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The dating of the fourth volume of Guillaume-Antoine Olivier’s “Entomologie, ou histoire naturelle des insectes”
expand article infoYves Bousquet
‡ Unaffiliated, Ottawa, Canada
Open Access

Abstract

Despite the title page is dated 1795, the fourth volume of Olivier’s Entomologie, ou histoire naturelle des insectes was issued in two parts, one probably in 1795 and the second in 1800. All new taxa made available in this work have previously been dated 1795 in the literature. A list of new species described in 1795 and a list of those that have to be dated 1800 are appended. The genus Necrobia should be credited to Latreille, 1797, not Olivier, 1795.

Keywords

Coleoptera, beetles, date of publication, literature

Born in the commune Les Arcs (also known as Les Arcs-sur-Argens), a small village near Toulon in the Var department, southeastern France, on 19 January 1756, Guillaume-Antoine Olivier (Fig. 1) was a French physician and naturalist. He studied medicine at Montpellier and at 17 years old practiced medicine in his native town but soon found his job uninteresting and poorly paid. In 1783, he moved to Paris and worked for Louis Bénigne François Bertier de Sauvigny (b. 1737; d. 1789), the intendant of Paris, and conducted a statistical survey on the generality of Isle de France. Later he was hired by Jean-Baptiste Gigot d’Orcy (b. 1737; d. 1793), the wealthy finance receiver general, to write a natural history of the insects and this is the reason behind Olivier’s connection with the Entomologie ou histoire naturelle des insectes. For this project, Olivier travelled to Britain and the Netherlands to describe the insects and have them illustrated. At about the same time, Olivier was approached to contribute to the natural history of the insects for Charles-Joseph Panckoucke’s (b. 1736; d. 1798) Encyclopédie méthodique, one of the major scientific publication achievements of all time (Evenhuis 2003). In October 1792, Olivier and his friend Jean Guillaume Bruguière (b. 1749/1750; d. 1798) were chosen by the French government to take part in a scientific and diplomatic mission to the Ottoman Empire, Egypt, and Persia. The two sailed from Marseille in April 1793 and for the next six years visited many places in the Middle East where they had the opportunity to collect natural history specimens. Olivier returned to France in December 1798 while Bruguière died in Ancôme on the journey back. Upon his return, Olivier became a member of the prestigious Académie des Sciences in 1800 and worked mainly at writing his two major entomological works and the account of his trip, which was published in three volumes of text in quarto and one volume of plates in 1801, 1804, and 1807. In 1811, he was appointed professor of zoology at L’École nationale vétérinaire d’Alfort but soon suffered from anaemia (wasting disease). In 1814, he went to his native town to rest and on his way back stopped at Lyon where he was found dead, from an aortic aneurism, in his bed on October 1. He was 58 years old. Olivier was a close friend to Johan Christian Fabricius and a patron to Pierre André Latreille particularly during the French Revolution. This account of Olivier’s life is derived from Cuvier (1818) and Walckenaer (1830).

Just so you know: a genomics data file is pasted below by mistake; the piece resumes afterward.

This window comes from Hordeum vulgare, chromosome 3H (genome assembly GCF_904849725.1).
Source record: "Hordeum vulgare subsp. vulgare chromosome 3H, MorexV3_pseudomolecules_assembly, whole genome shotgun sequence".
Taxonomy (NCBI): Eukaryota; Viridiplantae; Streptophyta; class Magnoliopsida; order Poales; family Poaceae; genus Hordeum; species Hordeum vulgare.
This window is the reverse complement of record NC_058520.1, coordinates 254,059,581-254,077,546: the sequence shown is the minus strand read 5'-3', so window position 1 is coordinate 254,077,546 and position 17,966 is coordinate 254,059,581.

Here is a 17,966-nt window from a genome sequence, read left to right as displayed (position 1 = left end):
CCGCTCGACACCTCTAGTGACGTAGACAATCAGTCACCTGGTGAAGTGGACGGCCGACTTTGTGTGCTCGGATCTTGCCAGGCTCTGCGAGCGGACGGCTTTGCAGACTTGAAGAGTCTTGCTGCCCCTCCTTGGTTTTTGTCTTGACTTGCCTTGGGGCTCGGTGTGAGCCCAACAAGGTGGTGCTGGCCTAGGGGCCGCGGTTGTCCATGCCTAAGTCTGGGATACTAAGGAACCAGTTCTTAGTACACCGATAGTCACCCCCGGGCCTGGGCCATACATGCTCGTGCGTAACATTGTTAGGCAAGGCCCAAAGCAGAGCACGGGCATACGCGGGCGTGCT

Figure 1. 

A photographic reproduction of an oil portrait of Guillaume-Antoine Olivier [source: Bernard (1997: fig. 1)].